As early as may, shade becomes a precious commodity on the humid streets of Savannah, Ga. After several hours walking the city’s historic district, taking refuge in the shadows of antebellum buildings and moss-draped oaks, I stepped into a riverfront hat shop to purchase permanent protection from the sun. “And where are you staying during your visit to Savannah?” asked the clerk in a polite yet distant drawl as she assisted me with my selection. My response, as it was to the many others who put forth the same question during my trip, was the Mansion on Forsyth Park.
“Really?” she replied before calling to another clerk. “Say, Ann, this lady’s staying at the Mansion!” She turned back toward me conspiratorially. “What’s it like in there, honey? They say it’s decadent.”
After a few such encounters, I realized that I had become a character in Savannah’s latest mystery. “The Mansion,” as the property is known around town, had been generating talk—gossip, even—ever since plans were announced to expand the 117-year-old structure, formerly a funeral home and a private residence, into Savannah’s first luxury hotel. In a city known for bed-and-breakfasts, news of a hotel with butlers who would prepare your bath with salts and rose petals almost was more than the locals could bear.
The Mansion’s staid public facade only serves to heighten curiosity, my own included when I pulled into the circular driveway for the first time. Set directly across the street from Forsyth Park’s fountain, made famous by John Berendt’s Midnight in the Garden of Good and Evil, the Mansion is a Victorian-Romanesque structure accented with brick turrets and arches. It possesses neither the beauty nor the historic significance of Savannah’s pre–Civil War structures, but once inside the lobby, you encounter a shocking setting that seems intended to brush aside everything else in town.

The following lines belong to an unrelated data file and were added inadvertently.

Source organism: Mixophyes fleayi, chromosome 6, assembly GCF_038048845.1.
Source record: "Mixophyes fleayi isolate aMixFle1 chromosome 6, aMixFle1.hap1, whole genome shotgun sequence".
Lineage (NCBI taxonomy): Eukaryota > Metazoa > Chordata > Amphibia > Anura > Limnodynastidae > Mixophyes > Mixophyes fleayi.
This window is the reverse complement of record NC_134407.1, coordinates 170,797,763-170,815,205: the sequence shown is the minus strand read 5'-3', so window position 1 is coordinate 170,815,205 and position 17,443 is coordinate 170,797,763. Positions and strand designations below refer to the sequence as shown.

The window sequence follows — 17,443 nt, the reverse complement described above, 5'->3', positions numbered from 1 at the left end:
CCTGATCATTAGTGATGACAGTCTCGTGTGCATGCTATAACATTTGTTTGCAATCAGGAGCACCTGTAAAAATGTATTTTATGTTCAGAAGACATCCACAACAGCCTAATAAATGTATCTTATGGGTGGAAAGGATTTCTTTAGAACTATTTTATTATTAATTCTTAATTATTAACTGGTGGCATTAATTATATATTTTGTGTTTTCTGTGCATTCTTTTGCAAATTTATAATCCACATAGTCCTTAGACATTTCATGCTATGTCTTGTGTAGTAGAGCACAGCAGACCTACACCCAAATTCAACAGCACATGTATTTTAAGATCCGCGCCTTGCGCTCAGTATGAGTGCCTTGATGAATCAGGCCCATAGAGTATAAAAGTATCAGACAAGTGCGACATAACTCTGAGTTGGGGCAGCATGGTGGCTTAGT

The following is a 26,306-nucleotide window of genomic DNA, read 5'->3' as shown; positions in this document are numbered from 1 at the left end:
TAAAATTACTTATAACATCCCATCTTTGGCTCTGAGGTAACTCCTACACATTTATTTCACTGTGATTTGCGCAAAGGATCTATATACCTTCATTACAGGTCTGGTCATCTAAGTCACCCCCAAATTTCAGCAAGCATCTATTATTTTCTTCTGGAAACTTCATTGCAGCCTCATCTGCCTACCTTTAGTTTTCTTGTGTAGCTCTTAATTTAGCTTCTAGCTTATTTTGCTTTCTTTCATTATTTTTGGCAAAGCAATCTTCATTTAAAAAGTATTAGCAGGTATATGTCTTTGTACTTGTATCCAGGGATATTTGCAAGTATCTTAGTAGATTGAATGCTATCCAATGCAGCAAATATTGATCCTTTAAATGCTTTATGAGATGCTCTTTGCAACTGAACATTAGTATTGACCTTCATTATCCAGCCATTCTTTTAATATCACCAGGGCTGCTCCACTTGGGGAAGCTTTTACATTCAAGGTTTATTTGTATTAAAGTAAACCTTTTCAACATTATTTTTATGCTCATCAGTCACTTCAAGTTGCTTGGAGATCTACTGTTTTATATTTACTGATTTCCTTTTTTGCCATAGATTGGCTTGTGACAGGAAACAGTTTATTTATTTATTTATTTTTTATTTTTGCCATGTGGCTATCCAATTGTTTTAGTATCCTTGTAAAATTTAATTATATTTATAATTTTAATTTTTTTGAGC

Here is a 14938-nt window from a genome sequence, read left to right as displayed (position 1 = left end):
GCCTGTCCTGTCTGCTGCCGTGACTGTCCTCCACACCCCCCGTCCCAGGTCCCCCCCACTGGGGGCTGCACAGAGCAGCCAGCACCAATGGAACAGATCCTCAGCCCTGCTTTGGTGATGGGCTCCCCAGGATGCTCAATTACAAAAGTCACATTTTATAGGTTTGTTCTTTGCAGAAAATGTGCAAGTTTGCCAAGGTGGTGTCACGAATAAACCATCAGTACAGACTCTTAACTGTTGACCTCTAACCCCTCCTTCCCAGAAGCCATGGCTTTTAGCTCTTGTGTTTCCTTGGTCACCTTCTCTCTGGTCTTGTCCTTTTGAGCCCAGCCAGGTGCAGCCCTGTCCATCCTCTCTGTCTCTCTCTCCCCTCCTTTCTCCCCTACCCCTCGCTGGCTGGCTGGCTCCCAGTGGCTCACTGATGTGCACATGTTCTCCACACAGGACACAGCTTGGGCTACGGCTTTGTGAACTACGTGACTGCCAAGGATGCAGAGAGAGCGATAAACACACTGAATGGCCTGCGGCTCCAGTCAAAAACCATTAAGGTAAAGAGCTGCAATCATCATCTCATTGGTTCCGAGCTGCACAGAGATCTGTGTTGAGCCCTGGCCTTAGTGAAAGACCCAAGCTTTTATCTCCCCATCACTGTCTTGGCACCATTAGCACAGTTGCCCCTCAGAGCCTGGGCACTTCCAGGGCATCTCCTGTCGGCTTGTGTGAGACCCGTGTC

Throughout the 126-room Mansion, which opened in April, classical Roman elements abut overstated contemporary pieces, all placed under sparkling chandeliers. In the entry hall, a gallery of bold Expressionistic oil portraits is mounted against silk-draped columns in saturated colors. Decorative items in the restaurant and gathering areas range from contemporary glassworks to a trio of Grand Bösendorfer pianos. The effect is the macabre visual drama of a masked ball: eye-popping rather than restful, challenging rather than reassuring, but above all else, decadent and fun.
Decadence, as a style, can be a sign of a culture on the verge of decline after a period of greatness. Savannah’s classical architecture, most of which survived the Civil War unscathed, represents that single delicious moment in time when opulence peaks, but the Mansion on Forsyth Park redraws the boundaries of excess. In the courtyard pool area, large pink spiral columns support nothing. Oversize white scalloped headboards contrast with red crushed-velvet drapes and chairs in the guest rooms.
Decadence also entails indulgence, and the Mansion’s black-tied butlers step up smartly. For guests in suites and the second-floor Bohemian rooms, butlers will prepare your evening attire or tie back the draperies that enclose the tub area before drawing your bath. With permission, they will enter your room in the morning and tap you on the shoulder to spare you the shock of a noisy alarm clock.
Tales of such indulgences no doubt will be shared with curious locals, many of whom will experience the Mansion’s service themselves. With its restaurant and cooking school, the hotel aims to become a social center for Savannah residents and to solve for them firsthand the mystery on Forsyth Park.
Mansion on Forsyth Park